When play wasn’t a hard thing to do

After reading the article “Too much information” (MW January 20) I received this amusing piece.

According to today’s regulators and bureaucrats, those of us who were children in the Sixties, Seventies and early Eighties probably shouldn’t be alive because our baby cots were covered in brightly coloured lead-based paint, which was promptly chewed or licked. We had no child-proof lids on medicine bottles, or latches on doors or cabinets, and it was fine to play with pans.

When we rode our bikes, we wore no helmets, just flip-flops and had fluorescent “spokey dokeys” on our wheels. As children we would ride in cars with no seat belts or air bags – riding in the passenger seat was a treat.

We drank water from the garden hose and not from a bottle and it tasted the same. We ate chips, bread and butter pudding and drank fizzy juice drinks with sugar in it, but we were never overweight because we were always outside playing. We shared one drink with four friends, from one bottle or can and no one actually died from this.

We would leave home in the morning and could play all day, as long as we were back before dark. No mobile phones meant no one was able to reach us and no one minded. We did not have PlayStations or Xboxes, no video games at all, no 99 channels on television, no videotape movies, no surround sound, no personal computers, no DVDs, no internet chat rooms.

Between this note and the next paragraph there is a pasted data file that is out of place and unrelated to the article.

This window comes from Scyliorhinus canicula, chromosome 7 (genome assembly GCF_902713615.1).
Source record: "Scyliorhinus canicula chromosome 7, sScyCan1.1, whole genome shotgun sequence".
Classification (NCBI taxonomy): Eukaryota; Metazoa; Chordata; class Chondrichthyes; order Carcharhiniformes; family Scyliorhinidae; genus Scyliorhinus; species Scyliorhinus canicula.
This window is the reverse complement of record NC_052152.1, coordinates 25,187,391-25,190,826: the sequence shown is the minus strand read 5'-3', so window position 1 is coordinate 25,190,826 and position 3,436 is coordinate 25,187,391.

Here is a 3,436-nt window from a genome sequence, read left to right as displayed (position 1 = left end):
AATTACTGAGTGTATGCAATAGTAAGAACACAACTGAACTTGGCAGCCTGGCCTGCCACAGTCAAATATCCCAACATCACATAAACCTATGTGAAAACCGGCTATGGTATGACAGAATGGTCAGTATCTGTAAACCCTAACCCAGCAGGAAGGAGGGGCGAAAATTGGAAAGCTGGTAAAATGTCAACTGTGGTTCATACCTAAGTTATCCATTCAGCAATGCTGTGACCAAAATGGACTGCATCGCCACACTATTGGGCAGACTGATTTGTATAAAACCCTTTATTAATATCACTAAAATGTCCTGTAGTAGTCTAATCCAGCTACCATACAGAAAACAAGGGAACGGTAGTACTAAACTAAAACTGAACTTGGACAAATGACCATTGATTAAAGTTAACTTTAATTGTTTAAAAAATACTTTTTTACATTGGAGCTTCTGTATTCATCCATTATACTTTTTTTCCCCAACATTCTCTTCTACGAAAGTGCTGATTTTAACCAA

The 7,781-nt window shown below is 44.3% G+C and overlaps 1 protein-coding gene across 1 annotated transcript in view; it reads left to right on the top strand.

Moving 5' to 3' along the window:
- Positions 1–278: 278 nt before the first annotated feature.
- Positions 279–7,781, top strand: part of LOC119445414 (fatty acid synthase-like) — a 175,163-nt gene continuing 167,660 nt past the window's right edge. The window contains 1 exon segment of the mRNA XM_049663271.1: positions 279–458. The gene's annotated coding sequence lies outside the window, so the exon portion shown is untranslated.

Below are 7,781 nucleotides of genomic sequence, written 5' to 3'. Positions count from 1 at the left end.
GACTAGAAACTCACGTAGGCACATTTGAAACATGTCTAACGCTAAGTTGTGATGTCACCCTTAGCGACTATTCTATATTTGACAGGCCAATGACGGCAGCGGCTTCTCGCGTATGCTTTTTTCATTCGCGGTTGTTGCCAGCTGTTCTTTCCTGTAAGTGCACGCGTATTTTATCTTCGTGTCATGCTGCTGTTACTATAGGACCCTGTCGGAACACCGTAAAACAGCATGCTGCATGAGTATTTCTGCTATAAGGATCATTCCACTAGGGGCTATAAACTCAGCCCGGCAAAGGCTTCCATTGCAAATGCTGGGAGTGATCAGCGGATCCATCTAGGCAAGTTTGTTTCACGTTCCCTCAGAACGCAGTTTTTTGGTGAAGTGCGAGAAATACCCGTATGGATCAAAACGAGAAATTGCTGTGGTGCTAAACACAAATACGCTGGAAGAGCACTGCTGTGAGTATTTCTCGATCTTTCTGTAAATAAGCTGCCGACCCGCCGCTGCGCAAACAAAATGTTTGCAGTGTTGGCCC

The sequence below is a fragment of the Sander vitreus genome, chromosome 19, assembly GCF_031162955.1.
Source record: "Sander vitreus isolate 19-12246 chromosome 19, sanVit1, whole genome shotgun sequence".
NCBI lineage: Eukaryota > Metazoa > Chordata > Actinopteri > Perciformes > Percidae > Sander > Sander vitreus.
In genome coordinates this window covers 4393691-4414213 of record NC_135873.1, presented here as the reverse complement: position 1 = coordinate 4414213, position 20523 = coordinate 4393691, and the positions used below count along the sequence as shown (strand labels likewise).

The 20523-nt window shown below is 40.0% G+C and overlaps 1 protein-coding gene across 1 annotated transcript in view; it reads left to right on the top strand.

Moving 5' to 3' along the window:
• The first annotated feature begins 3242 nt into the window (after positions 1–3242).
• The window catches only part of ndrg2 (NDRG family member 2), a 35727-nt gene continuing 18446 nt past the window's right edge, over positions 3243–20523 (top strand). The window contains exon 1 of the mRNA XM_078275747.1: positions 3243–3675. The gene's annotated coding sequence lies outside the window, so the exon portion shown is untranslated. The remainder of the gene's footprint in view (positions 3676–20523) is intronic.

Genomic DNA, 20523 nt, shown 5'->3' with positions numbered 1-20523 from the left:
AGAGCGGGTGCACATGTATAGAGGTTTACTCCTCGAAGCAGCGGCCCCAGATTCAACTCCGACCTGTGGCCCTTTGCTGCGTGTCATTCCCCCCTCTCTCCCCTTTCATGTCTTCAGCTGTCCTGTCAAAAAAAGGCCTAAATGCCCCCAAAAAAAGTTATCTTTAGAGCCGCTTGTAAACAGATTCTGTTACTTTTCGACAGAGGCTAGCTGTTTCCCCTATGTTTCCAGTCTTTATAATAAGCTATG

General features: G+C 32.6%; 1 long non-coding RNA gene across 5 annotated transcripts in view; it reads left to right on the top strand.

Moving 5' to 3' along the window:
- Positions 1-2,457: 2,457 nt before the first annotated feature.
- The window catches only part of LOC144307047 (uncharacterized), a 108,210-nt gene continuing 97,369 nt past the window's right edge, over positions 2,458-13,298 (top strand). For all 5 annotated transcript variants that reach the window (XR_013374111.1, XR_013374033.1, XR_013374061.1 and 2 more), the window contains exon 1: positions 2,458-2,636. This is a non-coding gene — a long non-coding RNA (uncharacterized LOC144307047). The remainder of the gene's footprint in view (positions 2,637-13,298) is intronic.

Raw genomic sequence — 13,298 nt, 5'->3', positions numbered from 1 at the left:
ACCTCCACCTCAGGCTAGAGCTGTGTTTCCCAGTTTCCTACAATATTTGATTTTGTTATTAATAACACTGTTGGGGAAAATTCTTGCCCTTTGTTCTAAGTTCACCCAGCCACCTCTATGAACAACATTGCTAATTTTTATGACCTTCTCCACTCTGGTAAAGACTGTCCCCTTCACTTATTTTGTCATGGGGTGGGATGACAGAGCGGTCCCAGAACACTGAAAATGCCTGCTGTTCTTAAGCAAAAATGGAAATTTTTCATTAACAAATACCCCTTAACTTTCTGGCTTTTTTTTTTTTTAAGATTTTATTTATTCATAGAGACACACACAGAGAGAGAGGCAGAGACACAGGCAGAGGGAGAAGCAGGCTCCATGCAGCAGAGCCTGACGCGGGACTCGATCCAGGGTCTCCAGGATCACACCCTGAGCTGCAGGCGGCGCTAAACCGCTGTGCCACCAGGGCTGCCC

We fell out of trees, got cut, and broke bones but there were no lawsuits. We played knock-down-ginger and were actually afraid of the householder catching us. We walked to friends’ homes. We also, believe it or not, walked to school. Enough said.

Laura-Jane Woodley

New business director

Velocity Advertising

London W1


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Brand advertising and sponsorship are not “sufficient” to build a brand, according to Vodafone chief executive Arun Sarin. Vodafone spends an estimated £250m globally on advertising and over £100m on sponsorship deals including Manchester United and Ferrari Formula One. Sarin’s comments were made at the Marketing Society annual lecture this week. He talked about developing […]


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